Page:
Geriatrics: Plasma clearance of topiramate is unchanged in elderly subjects in the absence of underlying renal disease.
Race, Gender and Age: Although direct comparison studies of pharmacokinetics have not been conducted, analysis of plasma concentration data from clinical efficacy trials has shown that race, gender and age appear to have no effect on the plasma clearance of topiramate. In addition, based on pooled analyses, race and gender appear to have no effect on the efficacy of topiramate.
Hepatic Insufficiency: The pharmacokinetics of a single 100 mg oral dose of topiramate were evaluated in subjects with moderate to severe hepatic impairment (n = 5) and in six healthy subjects in which five of the healthy subjects were demographically matched to the five hepatically impaired subjects. Plasma topiramate concentrations in the hepatically impaired group increased (Cmax 28.9% and AUC(0-∞) 29.2%) with respect to the healthy subjects, due to an approximate 26% decrease in topiramate oral plasma clearance. The decrease in topiramate oral plasma clearance (CL/F) was primarily due to a 49% decrease in renal clearance. The reason for this decrease in renal clearance in hepatically impaired subjects is not known. Therefore, pms-TOPIRAMATE should be administered with caution in patients with hepatic impairment (see Patients with Hepatic Disease under Dosage & Administration).
Renal Insufficiency: The pharmacokinetics of a single 100 mg oral dose of topiramate were evaluated in patients with moderate or severe renal impairment (seven patients per group) and were compared to seven demographically matched subjects with normal renal function. Compared to normal subjects, the overall oral plasma clearance (CL/F) of topiramate was reduced by 42% and 54% in patients with moderate and severe renal impairment, respectively. The respective renal clearance values decreased by 54% and 77%. As a result, mean plasma exposure (AUC) values in moderate and severe renal impairment increased by 1.9- and 2.2-fold, respectively. Overall, higher steady-state topiramate plasma AUC is expected for a given dose in renally impaired patients as compared to those with normal renal function. In addition, patients with renal impairment will require a longer time to reach steady-state at each dose. In patients with moderate and severe renal impairment, half of the usual starting and maintenance dose is recommended (see Patients with Renal Impairment under Dosage & Administration; Renal: Adjustment of Dose in Renal Failure under Precautions).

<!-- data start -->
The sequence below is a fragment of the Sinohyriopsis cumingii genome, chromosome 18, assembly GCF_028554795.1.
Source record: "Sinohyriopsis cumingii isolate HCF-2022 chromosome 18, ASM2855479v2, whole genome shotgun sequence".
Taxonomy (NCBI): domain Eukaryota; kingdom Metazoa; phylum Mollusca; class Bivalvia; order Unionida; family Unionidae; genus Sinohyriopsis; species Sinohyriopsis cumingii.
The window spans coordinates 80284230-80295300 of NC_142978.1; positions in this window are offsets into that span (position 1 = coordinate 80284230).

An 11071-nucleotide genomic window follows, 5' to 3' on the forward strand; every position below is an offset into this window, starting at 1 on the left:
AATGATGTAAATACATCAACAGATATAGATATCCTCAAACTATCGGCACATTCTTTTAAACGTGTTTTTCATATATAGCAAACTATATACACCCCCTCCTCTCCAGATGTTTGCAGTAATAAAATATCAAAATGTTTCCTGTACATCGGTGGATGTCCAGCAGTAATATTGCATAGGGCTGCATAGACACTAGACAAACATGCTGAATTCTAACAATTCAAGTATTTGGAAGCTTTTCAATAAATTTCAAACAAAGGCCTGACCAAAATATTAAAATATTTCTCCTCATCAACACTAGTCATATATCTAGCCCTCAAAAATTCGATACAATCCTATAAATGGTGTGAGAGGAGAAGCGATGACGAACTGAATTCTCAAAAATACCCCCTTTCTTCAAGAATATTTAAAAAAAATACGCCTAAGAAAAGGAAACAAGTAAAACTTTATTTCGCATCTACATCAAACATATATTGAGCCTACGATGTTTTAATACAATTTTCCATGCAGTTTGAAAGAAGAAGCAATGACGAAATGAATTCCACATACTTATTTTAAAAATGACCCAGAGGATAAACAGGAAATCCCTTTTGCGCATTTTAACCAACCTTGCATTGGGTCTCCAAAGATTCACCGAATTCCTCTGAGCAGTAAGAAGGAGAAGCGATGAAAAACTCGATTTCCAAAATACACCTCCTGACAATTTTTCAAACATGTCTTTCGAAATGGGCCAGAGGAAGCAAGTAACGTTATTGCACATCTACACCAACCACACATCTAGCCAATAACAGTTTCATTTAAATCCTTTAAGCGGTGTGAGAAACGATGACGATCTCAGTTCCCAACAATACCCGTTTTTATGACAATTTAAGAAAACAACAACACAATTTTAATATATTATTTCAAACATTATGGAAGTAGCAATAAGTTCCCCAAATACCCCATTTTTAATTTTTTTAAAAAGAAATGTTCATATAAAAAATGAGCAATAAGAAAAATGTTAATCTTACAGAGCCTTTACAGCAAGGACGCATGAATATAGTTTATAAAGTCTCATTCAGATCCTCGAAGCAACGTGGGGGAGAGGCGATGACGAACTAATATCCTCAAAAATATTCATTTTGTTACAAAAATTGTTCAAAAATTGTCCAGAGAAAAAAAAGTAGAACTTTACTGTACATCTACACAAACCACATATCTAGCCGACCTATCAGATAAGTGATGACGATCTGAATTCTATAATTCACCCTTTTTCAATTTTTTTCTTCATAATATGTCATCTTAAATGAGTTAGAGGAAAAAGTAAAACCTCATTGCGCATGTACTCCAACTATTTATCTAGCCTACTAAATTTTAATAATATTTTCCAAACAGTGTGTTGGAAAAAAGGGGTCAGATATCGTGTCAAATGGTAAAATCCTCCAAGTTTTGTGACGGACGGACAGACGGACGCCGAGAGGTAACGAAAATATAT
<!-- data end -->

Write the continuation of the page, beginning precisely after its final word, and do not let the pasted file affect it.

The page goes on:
Hemodialysis: Topiramate is effectively removed from plasma by hemodialysis (see Patients Undergoing Hemodialysis under Dosage & Administration).
Detailed Pharmacology: Preclinical: In Vivo Studies: Pharmacokinetics: Studies performed in rats and dogs employing 14C-topiramate show that topiramate is rapidly and well-absorbed after oral administration and that unchanged topiramate is the major component in plasma for several hours after dosing. The absolute bioavailability of topiramate is approximately 100% in male and female rats.
Topiramate is poorly bound to plasma proteins (9% to 17%) in the mouse, rat, rabbit, dog and monkey, but there appears to be a low capacity erythrocyte binding site for the drug in all species studied. Studies in rats show that following oral administration of 14C-topiramate, total radioactivity does not accumulate in any tissue. Topiramate did distribute across the blood-brain barrier, with brain tissue concentrations of total radioactivity being about 40% of plasma concentrations 6 hours after a single oral dose.
The metabolism of topiramate has been investigated in mice, rats, rabbits and dogs. The metabolic pathways, primarily hydroxylation or hydrolysis of the isopropylidene groups and subsequent conjugation, were qualitatively similar in all species studied.
The major route of elimination of unchanged topiramate and its metabolites in all species studied is via the kidney. All species excreted a significant proportion of the dose in urine as intact topiramate; however, the proportion of metabolites excreted tended to be higher in species with shorter plasma half-lives.
Toxicology: In acute and long-term studies conducted in mice, rats, dogs and rabbits, exposure to topiramate was well-tolerated.